CSX Corp. said yesterday that it named Oscar Munoz, currently chief operating officer (COO), to be its new president. Munoz, who will keep the COO position, succeeds Michael J. Ward, who will remain chairman and CEO.
Munoz has served as CSX's executive vice president and COO since January 2012. He was executive vice president and chief financial officer (CFO) from the time he joined Jacksonville, Fla.-based CSX in 2003 through 2012. Prior to CSX, Munoz was CFO and vice president of AT&T Consumer Services. He also held executive positions with Coca-Cola Co. and PepsiCo Inc., among others.
CSX also promoted Cindy Sanborn, vice president and chief transportation officer, to executive vice president of operations. She will report to Munoz, the railroad said.
Sanborn, a 25-year CSX veteran, has also served as vice president of northern operations.
In an announcement today, CSX said it promoted Mike Pendergrass to vice president-transportation and Jermaine Swafford to vice president regional transportation-southern region. Pendergrass had been in Swafford's new role, while Swafford ran the railroad's Atlanta division, the company said.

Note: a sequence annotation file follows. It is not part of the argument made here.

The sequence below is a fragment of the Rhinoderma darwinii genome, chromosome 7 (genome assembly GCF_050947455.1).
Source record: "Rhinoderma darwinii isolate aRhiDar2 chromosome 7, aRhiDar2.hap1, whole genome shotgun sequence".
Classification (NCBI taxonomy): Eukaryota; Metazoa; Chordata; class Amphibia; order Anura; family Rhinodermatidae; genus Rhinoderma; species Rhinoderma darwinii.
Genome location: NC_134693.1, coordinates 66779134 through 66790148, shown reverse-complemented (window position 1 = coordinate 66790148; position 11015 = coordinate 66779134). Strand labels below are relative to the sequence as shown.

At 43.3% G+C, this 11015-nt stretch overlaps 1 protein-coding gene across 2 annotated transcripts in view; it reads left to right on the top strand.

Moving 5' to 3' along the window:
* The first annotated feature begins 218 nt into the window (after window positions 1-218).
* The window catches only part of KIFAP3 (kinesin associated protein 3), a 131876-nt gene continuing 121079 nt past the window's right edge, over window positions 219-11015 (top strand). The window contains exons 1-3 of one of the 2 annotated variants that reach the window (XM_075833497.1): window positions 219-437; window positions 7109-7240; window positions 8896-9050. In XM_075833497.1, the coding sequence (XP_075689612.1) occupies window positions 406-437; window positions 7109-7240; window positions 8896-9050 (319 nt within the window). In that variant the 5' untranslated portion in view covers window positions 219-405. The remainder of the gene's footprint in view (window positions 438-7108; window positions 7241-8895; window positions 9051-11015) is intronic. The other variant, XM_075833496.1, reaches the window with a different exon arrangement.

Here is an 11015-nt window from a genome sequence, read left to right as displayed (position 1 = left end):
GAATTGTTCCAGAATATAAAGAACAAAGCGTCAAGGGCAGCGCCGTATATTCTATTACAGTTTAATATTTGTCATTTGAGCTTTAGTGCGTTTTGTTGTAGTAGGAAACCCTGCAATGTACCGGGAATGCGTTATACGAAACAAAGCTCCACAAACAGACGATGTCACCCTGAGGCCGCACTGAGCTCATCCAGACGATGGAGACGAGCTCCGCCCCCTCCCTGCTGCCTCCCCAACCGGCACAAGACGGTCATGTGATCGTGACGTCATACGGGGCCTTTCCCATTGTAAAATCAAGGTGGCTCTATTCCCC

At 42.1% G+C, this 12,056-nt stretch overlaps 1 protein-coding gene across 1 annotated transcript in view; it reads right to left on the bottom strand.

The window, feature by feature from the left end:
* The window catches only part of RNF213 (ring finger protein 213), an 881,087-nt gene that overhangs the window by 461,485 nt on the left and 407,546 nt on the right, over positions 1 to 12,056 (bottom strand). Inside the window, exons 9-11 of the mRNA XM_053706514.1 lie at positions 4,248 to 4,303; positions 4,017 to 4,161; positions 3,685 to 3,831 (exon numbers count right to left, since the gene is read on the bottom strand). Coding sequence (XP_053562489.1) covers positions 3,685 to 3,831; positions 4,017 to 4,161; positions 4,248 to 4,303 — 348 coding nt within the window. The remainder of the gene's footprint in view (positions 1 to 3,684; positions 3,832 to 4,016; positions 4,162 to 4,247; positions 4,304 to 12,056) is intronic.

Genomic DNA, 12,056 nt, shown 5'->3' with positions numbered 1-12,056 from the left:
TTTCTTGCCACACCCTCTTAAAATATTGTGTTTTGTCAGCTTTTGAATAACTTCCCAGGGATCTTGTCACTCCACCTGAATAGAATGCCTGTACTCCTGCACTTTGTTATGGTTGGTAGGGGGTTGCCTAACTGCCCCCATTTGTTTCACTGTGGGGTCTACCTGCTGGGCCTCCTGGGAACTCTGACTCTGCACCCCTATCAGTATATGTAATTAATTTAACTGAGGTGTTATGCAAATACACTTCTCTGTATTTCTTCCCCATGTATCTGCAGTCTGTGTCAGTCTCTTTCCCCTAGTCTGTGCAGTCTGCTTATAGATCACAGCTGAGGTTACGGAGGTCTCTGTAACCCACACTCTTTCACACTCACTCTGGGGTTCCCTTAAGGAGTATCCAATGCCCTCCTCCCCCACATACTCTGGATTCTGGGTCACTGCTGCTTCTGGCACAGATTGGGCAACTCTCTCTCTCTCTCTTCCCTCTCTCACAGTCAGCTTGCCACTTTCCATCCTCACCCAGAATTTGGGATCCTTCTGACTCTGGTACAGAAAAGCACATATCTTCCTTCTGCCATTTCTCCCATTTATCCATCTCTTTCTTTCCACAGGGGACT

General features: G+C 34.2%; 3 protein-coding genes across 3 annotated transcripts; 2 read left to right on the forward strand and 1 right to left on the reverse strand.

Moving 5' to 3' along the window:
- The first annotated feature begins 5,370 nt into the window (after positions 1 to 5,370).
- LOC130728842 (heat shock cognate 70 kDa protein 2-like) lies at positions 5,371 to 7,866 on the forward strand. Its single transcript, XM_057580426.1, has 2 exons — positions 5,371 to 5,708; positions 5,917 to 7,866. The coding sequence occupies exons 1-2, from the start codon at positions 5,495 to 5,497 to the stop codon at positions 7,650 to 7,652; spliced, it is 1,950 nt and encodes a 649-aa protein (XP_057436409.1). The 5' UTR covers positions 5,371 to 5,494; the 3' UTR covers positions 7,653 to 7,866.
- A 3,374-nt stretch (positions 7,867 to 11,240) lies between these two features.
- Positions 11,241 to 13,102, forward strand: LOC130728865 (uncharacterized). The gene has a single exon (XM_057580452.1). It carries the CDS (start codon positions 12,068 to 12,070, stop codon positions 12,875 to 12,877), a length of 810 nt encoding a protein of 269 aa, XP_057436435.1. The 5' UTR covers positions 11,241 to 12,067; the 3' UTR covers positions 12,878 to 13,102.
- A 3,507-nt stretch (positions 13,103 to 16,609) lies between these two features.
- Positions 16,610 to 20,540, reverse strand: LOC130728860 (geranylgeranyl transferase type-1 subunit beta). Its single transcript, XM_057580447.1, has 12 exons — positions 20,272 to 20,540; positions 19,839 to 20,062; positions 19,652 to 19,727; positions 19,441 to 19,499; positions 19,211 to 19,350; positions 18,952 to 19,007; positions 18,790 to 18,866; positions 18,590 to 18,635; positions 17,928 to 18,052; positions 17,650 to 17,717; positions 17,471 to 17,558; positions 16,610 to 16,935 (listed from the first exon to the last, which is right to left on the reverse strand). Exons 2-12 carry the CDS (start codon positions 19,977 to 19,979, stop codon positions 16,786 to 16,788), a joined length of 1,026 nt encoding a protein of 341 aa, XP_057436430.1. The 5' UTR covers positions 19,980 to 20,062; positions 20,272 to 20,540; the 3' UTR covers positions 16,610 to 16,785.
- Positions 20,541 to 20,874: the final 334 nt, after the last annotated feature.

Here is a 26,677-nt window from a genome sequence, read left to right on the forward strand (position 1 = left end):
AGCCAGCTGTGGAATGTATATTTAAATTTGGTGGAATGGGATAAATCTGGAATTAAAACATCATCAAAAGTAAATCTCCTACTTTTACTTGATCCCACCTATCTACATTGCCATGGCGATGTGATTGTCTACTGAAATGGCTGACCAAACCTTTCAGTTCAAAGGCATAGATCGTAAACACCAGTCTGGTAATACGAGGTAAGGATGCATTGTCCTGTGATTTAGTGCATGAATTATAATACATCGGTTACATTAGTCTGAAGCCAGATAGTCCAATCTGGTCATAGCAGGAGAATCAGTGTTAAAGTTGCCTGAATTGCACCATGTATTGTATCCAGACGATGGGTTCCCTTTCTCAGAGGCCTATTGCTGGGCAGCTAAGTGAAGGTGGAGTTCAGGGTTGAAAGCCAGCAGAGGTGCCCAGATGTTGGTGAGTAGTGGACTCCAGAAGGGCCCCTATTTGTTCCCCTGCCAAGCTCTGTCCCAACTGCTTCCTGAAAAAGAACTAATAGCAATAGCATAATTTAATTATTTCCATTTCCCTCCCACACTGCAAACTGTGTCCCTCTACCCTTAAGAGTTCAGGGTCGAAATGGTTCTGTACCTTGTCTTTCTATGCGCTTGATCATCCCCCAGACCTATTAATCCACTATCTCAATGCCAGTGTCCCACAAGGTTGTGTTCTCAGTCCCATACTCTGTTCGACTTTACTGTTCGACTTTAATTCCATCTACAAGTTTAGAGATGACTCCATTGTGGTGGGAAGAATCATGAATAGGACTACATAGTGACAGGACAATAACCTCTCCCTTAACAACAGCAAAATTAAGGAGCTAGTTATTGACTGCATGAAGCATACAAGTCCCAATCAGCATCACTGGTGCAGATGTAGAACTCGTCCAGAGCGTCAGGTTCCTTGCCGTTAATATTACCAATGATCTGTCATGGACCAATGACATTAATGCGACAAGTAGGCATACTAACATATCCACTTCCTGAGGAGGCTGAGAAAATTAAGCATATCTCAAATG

CSX reported all-time records in 2014 in revenue, operating income, net earnings, and earnings per-share. It's operating ratio, the percent of each revenue dollar used to run the railroad and a key metric of operating efficiency, ended the year at 71.5 percent. This means that 71.5 cents of every revenue dollar was allocated to operations.
In November, the company unveiled a series of cost-cutting measures designed to reduce its "long-term" operating ratio to the mid-60s range. At the time, CSX declined to disclose a time line for meeting that objective. However, Ward acknowledged that severe and permanent declines in demand for coal and the services required to transport lent a sense of urgency to the task. Over the past few years, CSX's revenue from coal movements has declined by $900 million, according to Melanie Cost, a company spokeswoman. That drop has been offset by increases in its intermodal business and merchandise traffic like energy and chemicals, she said.
Under the cost reduction plan, CSX cut 10 percent of its general and administrative expenses by the end of last year, while 298 employees at headquarters accepted voluntary separation packages. An additional 52 headquarters workers were laid off in late January following a restructuring, Cost said. Those employees received a severance package and career planning services and remain eligible for their 2014 bonus, she added.